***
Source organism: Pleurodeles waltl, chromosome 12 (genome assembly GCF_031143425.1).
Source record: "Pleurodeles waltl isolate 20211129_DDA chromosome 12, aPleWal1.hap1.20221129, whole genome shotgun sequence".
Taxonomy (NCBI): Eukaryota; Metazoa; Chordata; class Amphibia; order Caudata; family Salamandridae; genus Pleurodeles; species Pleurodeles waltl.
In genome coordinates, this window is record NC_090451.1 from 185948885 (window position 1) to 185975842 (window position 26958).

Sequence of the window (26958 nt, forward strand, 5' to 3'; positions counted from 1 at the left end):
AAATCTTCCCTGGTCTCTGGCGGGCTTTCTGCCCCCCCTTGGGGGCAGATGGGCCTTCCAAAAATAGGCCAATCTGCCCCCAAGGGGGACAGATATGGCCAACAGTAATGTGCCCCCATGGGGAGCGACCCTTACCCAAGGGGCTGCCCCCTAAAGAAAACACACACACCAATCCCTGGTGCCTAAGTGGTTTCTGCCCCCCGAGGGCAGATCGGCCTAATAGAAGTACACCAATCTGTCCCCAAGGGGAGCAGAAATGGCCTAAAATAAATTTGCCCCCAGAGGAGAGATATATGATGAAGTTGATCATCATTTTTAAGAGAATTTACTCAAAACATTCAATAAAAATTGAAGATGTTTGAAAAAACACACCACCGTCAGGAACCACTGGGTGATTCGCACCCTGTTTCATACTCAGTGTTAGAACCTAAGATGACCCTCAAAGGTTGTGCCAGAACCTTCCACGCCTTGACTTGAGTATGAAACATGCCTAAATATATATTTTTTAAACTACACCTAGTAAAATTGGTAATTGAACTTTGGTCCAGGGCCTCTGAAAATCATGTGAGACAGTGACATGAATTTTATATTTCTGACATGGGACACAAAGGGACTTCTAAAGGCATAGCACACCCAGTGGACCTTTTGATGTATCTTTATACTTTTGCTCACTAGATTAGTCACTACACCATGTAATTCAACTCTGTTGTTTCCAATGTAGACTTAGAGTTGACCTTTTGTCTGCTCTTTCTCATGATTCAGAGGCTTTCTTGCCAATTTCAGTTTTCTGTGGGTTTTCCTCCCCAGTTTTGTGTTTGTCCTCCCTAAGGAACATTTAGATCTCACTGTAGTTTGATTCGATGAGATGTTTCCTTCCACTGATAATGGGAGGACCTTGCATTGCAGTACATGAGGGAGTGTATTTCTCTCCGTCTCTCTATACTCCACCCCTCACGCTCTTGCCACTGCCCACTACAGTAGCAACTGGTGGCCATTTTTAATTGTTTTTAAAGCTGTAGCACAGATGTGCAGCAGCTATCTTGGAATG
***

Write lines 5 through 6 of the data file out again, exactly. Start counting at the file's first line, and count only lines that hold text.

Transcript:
Sequence of the window (26958 nt, forward strand, 5' to 3'; positions counted from 1 at the left end):
AAATCTTCCCTGGTCTCTGGCGGGCTTTCTGCCCCCCCTTGGGGGCAGATGGGCCTTCCAAAAATAGGCCAATCTGCCCCCAAGGGGGACAGATATGGCCAACAGTAATGTGCCCCCATGGGGAGCGACCCTTACCCAAGGGGCTGCCCCCTAAAGAAAACACACACACCAATCCCTGGTGCCTAAGTGGTTTCTGCCCCCCGAGGGCAGATCGGCCTAATAGAAGTACACCAATCTGTCCCCAAGGGGAGCAGAAATGGCCTAAAATAAATTTGCCCCCAGAGGAGAGATATATGATGAAGTTGATCATCATTTTTAAGAGAATTTACTCAAAACATTCAATAAAAATTGAAGATGTTTGAAAAAACACACCACCGTCAGGAACCACTGGGTGATTCGCACCCTGTTTCATACTCAGTGTTAGAACCTAAGATGACCCTCAAAGGTTGTGCCAGAACCTTCCACGCCTTGACTTGAGTATGAAACATGCCTAAATATATATTTTTTAAACTACACCTAGTAAAATTGGTAATTGAACTTTGGTCCAGGGCCTCTGAAAATCATGTGAGACAGTGACATGAATTTTATATTTCTGACATGGGACACAAAGGGACTTCTAAAGGCATAGCACACCCAGTGGACCTTTTGATGTATCTTTATACTTTTGCTCACTAGATTAGTCACTACACCATGTAATTCAACTCTGTTGTTTCCAATGTAGACTTAGAGTTGACCTTTTGTCTGCTCTTTCTCATGATTCAGAGGCTTTCTTGCCAATTTCAGTTTTCTGTGGGTTTTCCTCCCCAGTTTTGTGTTTGTCCTCCCTAAGGAACATTTAGATCTCACTGTAGTTTGATTCGATGAGATGTTTCCTTCCACTGATAATGGGAGGACCTTGCATTGCAGTACATGAGGGAGTGTATTTCTCTCCGTCTCTCTATACTCCACCCCTCACGCTCTTGCCACTGCCCACTACAGTAGCAACTGGTGGCCATTTTTAATTGTTTTTAAAGCTGTAGCACAGATGTGCAGCAGCTATCTTGGAATG